Vāre vāre jāīe
Naviāñ pattrāñ dī lishk sunehā
Lishk ‘cho’ simdā sek sunehā
Sek dil de andar dharīe
Lishk akhīñ nāl lāīe, rang manāīe
Naviāñ pattrāñ de vāre jāīe
Chaṛiā māgh, vasākh vee āvsī
Dhukde rahe tāñ mach vī pavsī
Pelo pairīñ āondiāñ age
Dam dam tel chavāīe, rang manāīe
Naviāñ pattrāñ de vāre vāre jāe
Mar mar nit jihṛe naveñ na hoe
Uh tāñ rahisan jionde moe
Sūhe sāve niklan tāhīoñ
Haḍ gae jad lāīe rang manāīe
Naviāñ pattrāñ de vāre vāre jāīe


Zubair Ahmad

Zubair Ahmad (b. 1958) is a Punjabi poet, essayist, critic and short story writer. A former journalist, editor and previously active in Punjabi street theatre, Ahmad is currently a professor at Islamia College, Lahore. In addition to two short story collections, he has written two books of poetry in Punjabi: Koi Dam Yaad Na Keeta (‘A Breath Not Remembered’) and Sadd (‘The Call’) from which the following poems have been taken.

Feel Me Always, Like This (‘ Roz maiññ inj jāpe’)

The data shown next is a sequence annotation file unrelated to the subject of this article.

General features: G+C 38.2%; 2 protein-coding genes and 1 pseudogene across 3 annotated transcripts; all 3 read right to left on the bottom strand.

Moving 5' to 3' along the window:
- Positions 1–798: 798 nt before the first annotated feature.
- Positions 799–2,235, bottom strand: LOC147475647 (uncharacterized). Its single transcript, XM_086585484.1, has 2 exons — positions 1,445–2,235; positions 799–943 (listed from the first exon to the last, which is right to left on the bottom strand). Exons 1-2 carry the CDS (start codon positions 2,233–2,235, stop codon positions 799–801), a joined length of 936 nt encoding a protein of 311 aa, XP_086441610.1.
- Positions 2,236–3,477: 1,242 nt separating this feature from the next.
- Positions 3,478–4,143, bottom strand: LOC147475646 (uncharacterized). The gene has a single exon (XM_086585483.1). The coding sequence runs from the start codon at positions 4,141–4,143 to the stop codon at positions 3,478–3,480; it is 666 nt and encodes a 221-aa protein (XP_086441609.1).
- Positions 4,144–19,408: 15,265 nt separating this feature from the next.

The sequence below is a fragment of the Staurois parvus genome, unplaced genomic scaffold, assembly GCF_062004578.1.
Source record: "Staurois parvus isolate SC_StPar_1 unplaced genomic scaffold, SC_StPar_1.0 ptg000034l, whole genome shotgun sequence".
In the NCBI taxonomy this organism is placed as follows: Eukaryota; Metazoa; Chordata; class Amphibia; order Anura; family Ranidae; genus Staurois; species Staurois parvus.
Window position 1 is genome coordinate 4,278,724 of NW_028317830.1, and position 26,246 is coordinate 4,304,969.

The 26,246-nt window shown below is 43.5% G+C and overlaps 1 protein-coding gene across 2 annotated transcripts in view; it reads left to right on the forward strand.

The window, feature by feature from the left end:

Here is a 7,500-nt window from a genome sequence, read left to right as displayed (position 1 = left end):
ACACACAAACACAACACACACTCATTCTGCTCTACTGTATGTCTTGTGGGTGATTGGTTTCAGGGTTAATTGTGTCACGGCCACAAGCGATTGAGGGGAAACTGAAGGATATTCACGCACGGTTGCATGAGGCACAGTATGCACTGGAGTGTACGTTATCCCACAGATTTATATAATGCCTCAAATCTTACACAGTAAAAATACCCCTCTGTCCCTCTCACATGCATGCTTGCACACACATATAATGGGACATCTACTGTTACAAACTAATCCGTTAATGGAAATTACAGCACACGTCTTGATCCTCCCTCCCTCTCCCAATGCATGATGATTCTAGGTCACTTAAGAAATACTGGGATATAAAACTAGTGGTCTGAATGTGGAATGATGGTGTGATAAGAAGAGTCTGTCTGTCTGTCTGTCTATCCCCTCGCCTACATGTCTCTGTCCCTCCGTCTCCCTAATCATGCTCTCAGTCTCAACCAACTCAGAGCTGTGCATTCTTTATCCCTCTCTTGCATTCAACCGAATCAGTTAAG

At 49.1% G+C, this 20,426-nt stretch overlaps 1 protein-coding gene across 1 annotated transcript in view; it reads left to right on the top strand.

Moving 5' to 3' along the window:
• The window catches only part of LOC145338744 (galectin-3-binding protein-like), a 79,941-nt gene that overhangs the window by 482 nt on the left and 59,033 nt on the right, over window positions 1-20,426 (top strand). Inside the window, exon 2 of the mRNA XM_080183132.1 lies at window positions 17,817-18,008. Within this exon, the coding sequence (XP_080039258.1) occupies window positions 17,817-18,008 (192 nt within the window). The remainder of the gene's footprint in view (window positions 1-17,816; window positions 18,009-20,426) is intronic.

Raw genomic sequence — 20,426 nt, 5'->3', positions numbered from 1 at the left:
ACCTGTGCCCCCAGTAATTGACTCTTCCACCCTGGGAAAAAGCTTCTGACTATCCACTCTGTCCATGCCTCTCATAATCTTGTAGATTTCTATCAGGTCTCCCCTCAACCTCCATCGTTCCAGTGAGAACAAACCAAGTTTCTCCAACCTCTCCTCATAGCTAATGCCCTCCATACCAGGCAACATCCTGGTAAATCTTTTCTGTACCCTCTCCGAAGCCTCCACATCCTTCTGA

Feel me always, like this
Like the evening
Creeping across the river
And the dawn
The quivering day
The furtive night

Roz maiññ inj jāpe
Jiveñ shām
Daryāoñ pār tūñ āve
Te savere dī
Darya darya din āve
Chorī chorī rāt

How Do I Tell Your Story? (‘Teri Kinj Kahānī Karīe’)

How do I tell your story, dear?
We’ve been apart for so long

We picked clean the cotton
Without spinning it into thread
We left with no goodbye
No candles on the sill
For the other to return home
How do I write this tale?
My words and speech have fled
We’ve been apart for so long

A strange evening came to town
When passing that final door
Closing its window to the world
I saw it all in a dream that night
Had my eyes hung on to that night!
But they broke under pain’s water
We’ve been apart for so long

Terī kinj kahānī karīe uṛīe
Rut purāne kar baiṭhe āñ

Pūnī pūnī kar jo katiā
Ohdā tān nā tanīā
Chaldiāñ vidā na kittā
Kakh bāl banere na dharīe
Kinj likhīe rām kahānī
Sabh sukhan zabānī kar baiṭhe āñ
Rut purāne kar baiṭhe āñ

Ajab shām nagar vich āī
Būhā pichlī jo langh āī
Os ḍhoī ḍar dī tākī
Sapan rāt akhīñ vich pāī
Ih raat akhīñ rakh lende